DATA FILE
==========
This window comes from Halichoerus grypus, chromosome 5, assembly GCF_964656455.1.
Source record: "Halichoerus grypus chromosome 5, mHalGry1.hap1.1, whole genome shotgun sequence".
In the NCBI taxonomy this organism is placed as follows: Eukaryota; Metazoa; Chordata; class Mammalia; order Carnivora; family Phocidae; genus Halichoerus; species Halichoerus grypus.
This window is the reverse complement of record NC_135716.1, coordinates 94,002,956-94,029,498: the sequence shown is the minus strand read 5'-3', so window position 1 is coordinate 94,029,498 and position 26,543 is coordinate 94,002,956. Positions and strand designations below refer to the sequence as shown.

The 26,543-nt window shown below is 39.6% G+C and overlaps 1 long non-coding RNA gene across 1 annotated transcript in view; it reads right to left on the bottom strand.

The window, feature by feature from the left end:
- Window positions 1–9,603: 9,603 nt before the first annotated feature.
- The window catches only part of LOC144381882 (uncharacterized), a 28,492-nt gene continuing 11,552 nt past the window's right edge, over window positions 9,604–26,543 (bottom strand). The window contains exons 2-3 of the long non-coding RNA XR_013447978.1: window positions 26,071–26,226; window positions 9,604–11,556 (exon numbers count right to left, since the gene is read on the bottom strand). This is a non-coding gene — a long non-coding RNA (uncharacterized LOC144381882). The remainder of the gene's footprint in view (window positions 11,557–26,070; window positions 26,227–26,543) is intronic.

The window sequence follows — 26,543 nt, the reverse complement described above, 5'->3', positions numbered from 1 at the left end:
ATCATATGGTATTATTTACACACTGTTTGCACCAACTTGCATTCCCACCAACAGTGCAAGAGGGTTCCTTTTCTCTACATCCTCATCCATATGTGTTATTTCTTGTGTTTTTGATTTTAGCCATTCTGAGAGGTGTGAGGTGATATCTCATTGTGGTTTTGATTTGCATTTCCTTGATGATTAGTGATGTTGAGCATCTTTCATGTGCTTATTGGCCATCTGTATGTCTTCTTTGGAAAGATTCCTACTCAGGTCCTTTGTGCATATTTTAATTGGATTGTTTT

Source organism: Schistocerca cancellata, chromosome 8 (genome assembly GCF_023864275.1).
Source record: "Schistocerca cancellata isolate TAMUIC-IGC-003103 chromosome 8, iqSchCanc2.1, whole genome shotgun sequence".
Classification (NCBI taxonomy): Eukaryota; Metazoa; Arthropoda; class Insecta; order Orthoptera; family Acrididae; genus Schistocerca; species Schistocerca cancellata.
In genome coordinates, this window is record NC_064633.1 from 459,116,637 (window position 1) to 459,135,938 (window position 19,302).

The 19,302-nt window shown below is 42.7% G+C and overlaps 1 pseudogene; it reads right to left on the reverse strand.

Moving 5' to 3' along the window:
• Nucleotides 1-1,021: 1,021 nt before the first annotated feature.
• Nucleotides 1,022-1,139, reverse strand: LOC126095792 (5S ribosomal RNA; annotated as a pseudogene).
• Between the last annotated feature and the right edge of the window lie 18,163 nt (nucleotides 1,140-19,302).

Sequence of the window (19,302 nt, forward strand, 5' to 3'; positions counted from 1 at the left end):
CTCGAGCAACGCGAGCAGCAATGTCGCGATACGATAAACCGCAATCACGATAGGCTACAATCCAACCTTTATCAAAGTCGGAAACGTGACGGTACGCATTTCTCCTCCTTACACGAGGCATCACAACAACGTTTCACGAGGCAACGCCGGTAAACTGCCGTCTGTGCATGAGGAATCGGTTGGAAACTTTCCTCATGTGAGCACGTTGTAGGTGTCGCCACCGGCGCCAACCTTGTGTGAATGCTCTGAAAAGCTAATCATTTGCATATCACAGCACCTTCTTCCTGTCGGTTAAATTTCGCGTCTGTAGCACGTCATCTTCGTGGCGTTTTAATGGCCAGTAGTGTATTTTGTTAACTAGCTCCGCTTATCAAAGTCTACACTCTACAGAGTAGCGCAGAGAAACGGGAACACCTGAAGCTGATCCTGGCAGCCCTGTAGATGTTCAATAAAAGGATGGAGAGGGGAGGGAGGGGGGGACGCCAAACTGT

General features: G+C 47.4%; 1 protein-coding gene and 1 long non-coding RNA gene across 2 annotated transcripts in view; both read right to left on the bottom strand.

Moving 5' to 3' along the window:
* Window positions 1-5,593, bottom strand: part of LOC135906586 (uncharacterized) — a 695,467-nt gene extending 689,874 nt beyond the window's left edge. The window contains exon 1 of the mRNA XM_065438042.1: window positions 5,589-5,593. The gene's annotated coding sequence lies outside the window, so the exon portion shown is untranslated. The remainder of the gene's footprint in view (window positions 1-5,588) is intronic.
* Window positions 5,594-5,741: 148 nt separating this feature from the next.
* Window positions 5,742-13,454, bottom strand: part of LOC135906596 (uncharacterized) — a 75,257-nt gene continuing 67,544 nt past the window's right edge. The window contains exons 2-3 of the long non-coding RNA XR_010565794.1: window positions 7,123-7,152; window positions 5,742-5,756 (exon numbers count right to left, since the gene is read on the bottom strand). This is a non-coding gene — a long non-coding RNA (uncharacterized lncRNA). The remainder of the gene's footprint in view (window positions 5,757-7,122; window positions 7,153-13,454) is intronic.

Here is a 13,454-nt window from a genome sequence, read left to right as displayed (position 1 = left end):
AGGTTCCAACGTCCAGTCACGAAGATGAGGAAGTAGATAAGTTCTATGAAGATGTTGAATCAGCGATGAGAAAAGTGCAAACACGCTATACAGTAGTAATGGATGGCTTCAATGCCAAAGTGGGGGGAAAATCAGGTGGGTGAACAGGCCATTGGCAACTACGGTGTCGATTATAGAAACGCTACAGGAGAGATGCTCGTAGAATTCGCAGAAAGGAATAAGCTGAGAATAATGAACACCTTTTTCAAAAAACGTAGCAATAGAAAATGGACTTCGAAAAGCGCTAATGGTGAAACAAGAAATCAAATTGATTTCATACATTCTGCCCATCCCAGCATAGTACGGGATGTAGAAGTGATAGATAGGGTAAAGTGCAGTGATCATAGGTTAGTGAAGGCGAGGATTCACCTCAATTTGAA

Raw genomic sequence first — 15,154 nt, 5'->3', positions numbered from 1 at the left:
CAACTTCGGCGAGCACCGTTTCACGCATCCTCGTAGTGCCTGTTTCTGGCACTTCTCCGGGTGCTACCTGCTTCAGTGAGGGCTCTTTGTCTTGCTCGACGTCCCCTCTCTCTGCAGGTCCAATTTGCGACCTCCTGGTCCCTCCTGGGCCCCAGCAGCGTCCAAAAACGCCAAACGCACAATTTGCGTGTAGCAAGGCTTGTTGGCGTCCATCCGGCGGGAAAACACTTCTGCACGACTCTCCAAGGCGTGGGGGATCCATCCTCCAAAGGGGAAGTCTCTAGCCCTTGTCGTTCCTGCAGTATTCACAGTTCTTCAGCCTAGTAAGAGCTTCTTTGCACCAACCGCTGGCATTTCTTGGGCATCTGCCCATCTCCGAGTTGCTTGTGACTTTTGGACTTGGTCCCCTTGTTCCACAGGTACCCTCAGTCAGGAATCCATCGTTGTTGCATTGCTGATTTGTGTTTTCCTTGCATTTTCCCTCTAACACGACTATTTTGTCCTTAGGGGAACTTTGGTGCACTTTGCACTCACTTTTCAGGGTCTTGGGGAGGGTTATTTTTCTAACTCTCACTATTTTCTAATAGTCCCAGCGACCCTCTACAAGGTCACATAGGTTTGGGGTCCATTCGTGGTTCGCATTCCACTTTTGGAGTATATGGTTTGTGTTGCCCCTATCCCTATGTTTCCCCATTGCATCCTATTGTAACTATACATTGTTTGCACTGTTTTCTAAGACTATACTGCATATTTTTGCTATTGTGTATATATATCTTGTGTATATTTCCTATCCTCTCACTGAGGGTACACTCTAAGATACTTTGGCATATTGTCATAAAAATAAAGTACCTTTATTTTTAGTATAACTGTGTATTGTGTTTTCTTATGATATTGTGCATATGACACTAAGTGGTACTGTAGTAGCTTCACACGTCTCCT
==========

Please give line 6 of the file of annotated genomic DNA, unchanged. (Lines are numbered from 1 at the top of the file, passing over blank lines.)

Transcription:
The window, feature by feature from the left end: